Vancouver’s Housing Forecast
Here is the latest housing forecast from Real Estate Agent Ariane Benjamin, Founder of Vancouvertownhouse.ca. According to BC Real Estate Association (BCREA) they are predicting a sales increase of two percent this year—and an increase of 6.9 percent next year
“Vancouver’s housing market has continued to cool,” explains Ariane. “The number of home sales in January sunk to their lowest levels seen over ten years, and many people are attributing this to the dip in affordability and purchasing power created the mortgage stress test, which came into effect earlier last year.”
However, Cameron Muir, chief economist for the BCREA, predicts that favourable demographics and economic trends will continue to gently spur housing demand for at least the next two years.
“Growth for home prices is expected to be modest this year,” says Ariane. “Experts are predicting maybe a 0.5% increase across the province. But in Vancouver, the surplus of listings has created some downward pressure, at least in the luxury home sector.”
A newly released report by Royal LePage forecasts a 7.1-percent drop in the median price of a luxury home in the region in 2019. That’s a difference of about $410,000.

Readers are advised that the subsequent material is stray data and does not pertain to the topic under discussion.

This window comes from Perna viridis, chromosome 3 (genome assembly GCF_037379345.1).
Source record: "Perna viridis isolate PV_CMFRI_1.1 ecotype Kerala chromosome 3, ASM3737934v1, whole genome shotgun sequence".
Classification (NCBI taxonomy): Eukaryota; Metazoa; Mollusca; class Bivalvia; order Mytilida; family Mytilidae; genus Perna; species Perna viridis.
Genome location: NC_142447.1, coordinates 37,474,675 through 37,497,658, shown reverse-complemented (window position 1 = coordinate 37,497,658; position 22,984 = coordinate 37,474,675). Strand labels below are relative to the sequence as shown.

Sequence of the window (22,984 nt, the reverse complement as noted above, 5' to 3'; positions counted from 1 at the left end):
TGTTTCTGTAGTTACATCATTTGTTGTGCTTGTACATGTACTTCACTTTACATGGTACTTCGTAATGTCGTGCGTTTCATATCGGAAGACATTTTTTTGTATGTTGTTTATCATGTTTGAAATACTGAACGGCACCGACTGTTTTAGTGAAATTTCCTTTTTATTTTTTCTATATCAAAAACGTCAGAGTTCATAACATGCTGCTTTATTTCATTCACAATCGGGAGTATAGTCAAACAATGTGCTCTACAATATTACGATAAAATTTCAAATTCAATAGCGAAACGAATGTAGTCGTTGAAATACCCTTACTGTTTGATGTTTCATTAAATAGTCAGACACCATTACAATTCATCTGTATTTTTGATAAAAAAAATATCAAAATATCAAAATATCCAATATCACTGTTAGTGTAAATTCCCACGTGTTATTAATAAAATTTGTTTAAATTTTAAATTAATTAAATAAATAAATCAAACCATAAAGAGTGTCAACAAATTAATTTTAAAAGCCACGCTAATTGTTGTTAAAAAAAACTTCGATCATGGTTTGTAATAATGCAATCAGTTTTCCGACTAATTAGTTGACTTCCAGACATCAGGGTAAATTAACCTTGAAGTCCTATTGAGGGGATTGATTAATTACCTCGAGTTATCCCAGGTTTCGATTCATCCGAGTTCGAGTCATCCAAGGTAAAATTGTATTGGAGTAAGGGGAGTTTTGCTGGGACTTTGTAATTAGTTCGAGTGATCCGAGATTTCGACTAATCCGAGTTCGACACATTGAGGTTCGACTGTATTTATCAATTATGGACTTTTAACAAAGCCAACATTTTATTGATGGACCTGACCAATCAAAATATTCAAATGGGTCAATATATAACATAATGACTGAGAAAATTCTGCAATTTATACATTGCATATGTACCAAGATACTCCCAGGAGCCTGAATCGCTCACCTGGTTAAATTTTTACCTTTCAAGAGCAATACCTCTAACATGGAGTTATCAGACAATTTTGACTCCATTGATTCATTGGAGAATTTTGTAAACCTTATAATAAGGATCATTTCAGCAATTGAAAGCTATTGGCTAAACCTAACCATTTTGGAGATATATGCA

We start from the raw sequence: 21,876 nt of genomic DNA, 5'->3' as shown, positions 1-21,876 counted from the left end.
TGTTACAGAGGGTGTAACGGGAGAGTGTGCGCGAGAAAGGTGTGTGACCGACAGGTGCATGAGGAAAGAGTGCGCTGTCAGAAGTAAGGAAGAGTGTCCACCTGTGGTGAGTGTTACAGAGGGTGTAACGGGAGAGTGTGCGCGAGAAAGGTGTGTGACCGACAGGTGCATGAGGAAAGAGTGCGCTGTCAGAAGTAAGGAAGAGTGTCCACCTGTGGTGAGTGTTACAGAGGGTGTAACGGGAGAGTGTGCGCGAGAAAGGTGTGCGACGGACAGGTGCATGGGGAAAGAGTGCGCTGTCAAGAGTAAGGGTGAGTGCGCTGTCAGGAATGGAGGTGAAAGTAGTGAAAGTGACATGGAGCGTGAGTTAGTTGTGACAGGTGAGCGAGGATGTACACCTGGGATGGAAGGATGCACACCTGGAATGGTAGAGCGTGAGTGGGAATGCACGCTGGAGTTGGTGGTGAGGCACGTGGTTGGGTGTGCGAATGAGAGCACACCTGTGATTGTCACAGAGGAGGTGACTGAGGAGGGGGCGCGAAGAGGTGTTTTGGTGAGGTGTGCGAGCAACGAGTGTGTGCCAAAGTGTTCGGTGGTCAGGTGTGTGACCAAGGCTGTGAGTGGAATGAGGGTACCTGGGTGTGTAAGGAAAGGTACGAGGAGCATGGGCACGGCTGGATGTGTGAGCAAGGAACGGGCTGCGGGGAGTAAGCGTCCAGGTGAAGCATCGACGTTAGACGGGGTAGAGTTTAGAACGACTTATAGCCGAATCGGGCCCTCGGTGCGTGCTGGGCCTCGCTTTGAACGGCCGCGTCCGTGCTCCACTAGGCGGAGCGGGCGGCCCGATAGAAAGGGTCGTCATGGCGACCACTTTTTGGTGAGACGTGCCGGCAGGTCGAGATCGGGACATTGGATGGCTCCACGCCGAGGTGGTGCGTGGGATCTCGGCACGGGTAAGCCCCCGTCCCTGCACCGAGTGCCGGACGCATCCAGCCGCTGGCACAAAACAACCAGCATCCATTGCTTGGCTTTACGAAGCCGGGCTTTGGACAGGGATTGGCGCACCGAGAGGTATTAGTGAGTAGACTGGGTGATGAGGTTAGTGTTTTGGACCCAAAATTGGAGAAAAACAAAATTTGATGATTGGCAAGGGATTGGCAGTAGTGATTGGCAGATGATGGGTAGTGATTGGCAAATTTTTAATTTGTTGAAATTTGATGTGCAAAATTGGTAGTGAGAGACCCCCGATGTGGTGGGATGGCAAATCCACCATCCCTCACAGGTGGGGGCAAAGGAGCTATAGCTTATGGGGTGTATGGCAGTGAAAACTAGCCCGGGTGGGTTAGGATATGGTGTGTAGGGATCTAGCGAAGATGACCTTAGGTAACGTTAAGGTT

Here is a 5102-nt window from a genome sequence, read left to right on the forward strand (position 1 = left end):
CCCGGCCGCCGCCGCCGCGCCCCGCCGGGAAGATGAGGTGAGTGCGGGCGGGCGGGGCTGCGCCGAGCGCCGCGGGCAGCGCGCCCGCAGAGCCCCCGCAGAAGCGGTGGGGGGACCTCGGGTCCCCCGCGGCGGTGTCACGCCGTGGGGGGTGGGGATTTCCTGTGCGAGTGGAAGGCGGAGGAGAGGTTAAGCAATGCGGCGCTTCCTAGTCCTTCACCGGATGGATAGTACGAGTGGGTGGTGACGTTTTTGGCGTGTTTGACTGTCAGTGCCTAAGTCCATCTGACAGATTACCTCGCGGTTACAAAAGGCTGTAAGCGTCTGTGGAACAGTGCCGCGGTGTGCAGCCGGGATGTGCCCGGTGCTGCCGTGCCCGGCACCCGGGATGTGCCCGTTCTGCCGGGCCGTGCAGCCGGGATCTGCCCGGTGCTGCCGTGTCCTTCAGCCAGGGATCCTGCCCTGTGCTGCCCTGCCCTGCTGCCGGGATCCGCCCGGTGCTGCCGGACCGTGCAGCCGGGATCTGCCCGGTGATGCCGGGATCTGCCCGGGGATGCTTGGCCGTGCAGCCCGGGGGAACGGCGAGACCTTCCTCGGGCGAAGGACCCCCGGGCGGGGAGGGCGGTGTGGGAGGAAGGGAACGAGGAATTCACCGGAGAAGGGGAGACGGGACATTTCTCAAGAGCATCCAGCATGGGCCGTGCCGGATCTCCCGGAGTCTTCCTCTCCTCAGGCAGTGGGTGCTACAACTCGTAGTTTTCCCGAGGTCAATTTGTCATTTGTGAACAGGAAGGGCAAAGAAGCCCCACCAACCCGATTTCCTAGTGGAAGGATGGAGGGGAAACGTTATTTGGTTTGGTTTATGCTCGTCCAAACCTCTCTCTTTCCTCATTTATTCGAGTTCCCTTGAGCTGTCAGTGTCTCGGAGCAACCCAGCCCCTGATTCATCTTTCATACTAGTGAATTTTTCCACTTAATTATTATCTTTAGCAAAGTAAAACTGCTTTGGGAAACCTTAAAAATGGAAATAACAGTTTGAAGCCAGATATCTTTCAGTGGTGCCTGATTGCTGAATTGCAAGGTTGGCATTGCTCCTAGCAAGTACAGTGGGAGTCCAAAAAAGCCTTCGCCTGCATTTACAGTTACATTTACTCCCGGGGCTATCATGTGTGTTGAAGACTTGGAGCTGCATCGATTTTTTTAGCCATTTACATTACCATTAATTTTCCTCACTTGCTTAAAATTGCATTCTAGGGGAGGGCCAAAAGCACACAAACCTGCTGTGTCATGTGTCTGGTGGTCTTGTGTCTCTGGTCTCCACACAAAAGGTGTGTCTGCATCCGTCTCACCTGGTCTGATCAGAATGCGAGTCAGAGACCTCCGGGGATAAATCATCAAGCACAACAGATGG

It’s a great time for people looking to upgrade to a house or condo in the luxury market. Townhouses and condos that are competitively priced (under $1,000,000) remain in demand, but the high-end market has definitely softened.
“What we’re seeing is that home buyers are still interested across all segments—detached, townhouses, and condos. But a growing number are sitting on the sidelines watching prices and waiting to see how the market performs in the face of new tax laws and other forms of government regulation.”
For example, starting this year, developers are required to collect information on pre-sale condo assignments and submit that information quarterly to the new Condo and Strata Assignment Integrity Register (CSAIR). While condos and townhouses largely held their value, against all changes to date, the new regulation could have some impact.
However, according to Reuters’ recent poll of 20 housing analysts across the country, the chance of a national correction is pegged at just around 20%.
“There may be some correction,” says Ariane. “But it’s unlikely that people are going to stop wanting to live in Vancouver or Canada. So, while the wait-and-see attitude is understandable, it seems more likely the market is simply going to stabilize and then enter a period more modest growth.”